Gambling City

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A Double Whammy for the House

Author: Mark Pilarski

Dear Mark: Thank you for informing us in a recent column about the pitfalls of the 6:5 blackjack game. I am a dealer in a Nevada casino and I can tell you that most, if not all dealers, dislike the game. We spend entirely too much time explaining to the player, “within limits,”and what the rule change is all about. Additionally, we, too get screwed on the payout. Please do not use my name. Retribution where I work can be swift. Anonymous

As the rule in the column stated, a player's blackjack is paid 6:5 rather than the usual 3:2. This one slight rule change alters the house edge, with basic strategy, from 0.15% to 1.45%.

What Anonymous meant by “within limits,” is how much the dealer is allowed to say in telling the unsuspecting player they are being given the run around. The casinos I worked in gave a Chatty Cathy like Yours Truly more leeway than Anonymous seems to be getting. The 6:5 for blackjacks wasn't in existence when I was pitching cards, but Anonymous is right. Dealers are getting screwed on the payout.

Say for instance the player makes a $1 tip bet for the dealer on a standard 3:2 game and is dealt a blackjack. That $1 bet would earn the dealer $1.50. If made on a 6:5 game, a $1 bet would pay $1.20. Unfortunately for the dealer, he or she only receives even money because of the difficulty in paying off in small change. You will always find 50¢ pieces in the dealer tray, but not dimes.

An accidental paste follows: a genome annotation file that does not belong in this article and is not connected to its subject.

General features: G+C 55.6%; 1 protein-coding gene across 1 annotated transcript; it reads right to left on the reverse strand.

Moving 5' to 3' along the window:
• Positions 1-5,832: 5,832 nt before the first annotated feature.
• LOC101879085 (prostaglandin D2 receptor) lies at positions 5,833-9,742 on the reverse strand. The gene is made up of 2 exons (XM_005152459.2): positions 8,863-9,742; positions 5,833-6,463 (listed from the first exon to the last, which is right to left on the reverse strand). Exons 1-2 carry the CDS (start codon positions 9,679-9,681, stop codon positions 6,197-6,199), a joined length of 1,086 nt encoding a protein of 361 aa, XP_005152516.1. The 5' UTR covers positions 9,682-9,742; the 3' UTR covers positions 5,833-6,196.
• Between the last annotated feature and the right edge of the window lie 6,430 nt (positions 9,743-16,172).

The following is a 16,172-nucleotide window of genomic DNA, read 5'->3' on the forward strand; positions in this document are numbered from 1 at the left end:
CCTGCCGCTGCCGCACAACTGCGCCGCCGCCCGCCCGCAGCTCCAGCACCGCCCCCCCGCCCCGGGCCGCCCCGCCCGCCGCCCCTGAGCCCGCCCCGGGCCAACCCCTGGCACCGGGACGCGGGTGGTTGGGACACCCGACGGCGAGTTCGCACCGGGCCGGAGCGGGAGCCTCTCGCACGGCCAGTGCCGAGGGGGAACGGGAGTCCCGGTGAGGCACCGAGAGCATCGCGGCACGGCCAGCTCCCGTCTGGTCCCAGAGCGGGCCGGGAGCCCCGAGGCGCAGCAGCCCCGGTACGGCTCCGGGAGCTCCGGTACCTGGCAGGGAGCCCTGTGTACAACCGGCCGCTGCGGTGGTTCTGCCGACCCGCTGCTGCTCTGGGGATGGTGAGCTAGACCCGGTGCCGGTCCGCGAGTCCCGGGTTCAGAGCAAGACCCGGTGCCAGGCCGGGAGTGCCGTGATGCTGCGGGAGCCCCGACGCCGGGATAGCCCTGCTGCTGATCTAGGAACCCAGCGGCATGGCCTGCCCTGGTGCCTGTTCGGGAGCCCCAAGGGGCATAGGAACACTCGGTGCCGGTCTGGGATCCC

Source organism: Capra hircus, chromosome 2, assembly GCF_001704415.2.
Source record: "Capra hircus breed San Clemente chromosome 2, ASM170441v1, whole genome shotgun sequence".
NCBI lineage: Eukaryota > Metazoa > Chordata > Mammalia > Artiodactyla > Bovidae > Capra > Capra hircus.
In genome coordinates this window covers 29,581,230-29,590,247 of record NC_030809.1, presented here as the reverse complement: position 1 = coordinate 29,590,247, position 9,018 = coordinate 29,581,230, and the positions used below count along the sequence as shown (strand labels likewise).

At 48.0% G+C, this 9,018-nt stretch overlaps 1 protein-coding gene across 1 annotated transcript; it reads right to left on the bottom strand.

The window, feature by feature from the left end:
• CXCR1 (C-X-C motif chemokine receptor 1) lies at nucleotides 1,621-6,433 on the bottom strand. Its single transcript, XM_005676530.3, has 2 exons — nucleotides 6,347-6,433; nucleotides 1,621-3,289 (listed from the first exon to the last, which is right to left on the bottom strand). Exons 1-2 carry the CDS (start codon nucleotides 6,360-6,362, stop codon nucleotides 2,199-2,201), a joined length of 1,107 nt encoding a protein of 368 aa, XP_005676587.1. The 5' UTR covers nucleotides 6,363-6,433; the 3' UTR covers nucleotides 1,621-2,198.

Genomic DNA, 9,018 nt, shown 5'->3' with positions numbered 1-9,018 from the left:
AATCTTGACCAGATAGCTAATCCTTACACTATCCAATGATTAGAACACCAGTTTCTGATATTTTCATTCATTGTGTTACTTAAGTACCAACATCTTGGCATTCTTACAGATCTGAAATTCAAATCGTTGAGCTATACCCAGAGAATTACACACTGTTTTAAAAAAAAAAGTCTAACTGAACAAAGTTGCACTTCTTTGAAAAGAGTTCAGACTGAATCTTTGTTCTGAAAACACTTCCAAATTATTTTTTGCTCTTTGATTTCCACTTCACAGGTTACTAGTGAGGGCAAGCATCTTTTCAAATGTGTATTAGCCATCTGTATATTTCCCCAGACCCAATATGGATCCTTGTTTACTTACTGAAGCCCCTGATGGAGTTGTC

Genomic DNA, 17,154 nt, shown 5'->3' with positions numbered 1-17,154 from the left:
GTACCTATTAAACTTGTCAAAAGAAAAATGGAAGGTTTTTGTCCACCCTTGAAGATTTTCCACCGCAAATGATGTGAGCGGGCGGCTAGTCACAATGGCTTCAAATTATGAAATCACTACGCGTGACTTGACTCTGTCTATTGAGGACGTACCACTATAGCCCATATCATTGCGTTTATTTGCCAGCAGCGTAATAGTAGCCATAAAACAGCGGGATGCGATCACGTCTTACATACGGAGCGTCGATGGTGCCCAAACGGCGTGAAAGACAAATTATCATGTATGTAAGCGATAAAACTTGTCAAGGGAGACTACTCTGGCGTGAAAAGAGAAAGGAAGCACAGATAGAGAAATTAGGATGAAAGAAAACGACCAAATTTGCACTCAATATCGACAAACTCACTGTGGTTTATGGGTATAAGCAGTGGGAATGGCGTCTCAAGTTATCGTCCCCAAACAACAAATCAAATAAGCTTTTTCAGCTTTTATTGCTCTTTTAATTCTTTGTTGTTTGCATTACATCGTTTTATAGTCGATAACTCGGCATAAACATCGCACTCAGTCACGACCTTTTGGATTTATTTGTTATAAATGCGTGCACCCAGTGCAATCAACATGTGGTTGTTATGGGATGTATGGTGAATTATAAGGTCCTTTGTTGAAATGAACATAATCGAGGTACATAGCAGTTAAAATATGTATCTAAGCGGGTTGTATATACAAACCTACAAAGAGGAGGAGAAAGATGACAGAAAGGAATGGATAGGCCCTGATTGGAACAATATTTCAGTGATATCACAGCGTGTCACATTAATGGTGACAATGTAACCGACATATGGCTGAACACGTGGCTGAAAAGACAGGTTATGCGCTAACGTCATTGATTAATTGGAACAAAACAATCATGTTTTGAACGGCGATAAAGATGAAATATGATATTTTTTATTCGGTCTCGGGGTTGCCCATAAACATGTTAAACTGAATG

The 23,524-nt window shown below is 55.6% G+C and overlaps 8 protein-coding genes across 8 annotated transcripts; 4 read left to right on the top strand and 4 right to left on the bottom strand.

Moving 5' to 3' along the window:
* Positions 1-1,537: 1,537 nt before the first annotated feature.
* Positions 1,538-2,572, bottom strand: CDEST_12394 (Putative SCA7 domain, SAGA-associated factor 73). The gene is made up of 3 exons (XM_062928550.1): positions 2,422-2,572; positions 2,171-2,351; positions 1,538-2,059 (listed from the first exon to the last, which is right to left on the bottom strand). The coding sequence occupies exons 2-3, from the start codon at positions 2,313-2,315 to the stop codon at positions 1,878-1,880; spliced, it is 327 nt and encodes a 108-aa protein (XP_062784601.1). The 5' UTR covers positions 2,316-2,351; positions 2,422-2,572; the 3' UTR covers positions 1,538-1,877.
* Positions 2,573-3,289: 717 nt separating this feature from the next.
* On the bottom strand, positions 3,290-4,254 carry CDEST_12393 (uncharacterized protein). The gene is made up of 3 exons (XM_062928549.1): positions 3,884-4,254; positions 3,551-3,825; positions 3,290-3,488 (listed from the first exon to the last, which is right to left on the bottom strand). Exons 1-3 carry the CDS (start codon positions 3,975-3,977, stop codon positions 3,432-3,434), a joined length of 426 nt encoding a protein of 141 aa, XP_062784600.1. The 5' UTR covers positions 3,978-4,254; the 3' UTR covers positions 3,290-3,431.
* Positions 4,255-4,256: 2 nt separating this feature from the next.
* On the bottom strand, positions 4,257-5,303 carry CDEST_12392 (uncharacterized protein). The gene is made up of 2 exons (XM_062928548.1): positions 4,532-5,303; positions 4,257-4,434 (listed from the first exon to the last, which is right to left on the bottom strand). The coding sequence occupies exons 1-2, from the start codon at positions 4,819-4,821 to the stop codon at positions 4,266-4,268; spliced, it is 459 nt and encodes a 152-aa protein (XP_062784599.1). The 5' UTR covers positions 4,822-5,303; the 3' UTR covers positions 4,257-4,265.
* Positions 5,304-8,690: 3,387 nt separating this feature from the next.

Dear Mark: I always take your advice, but in blackjack, I still do not think that you should double down on an 11 against a dealer's 10. Please “show me the beef” to prove me wrong? P.D.

Books, charts, experts, all will tell you to double down on an 11 against a dealer's 10. Yet, far too many players panic and stand down figuring the dealer has a 10 in the hole for a pat 20. Here’s the beef, Patrick. First, you in truth have a better chance of making a 20 or 21 than the dealer has of having a 20.

Additionally, if you were to just hit your 11, you will win 56% of the time. Remember though, you are only betting one unit. If you were to double down on your 11, you will win 54% of the time, however, Patrick, you are betting two units instead of one. Personally, I would prefer to win $20 54% of the time over $10 56% of the time. What about you?

Dear Mark: In a blackjack game, what is the reasoning behind not being able to touch the cards when they are dealt face up? M.D.

When there are four or more decks of cards being used in a game of blackjack, they are dealt face up from a dealing shoe or shuffle machine. The reasoning, Mel, is that it dispenses with the potential for a player to be cheating by changing or marking the cards, and, more importantly, it speeds up the game.

Every casino loves a dealer who can deal endless hands per hour. I will take a dealer who can pitch plus pay-and-take with speed over lucky dealer every time. Touching the cards, Mel, messes with their Mojo.

Gambling Wisdom of the Week: “A gambler's word is his bond. If one these boys tells you a goose'll move a plow, then hook him up, neighbor.” – Johnny Moss, World-Champion Poker Player, Fast Company (1975)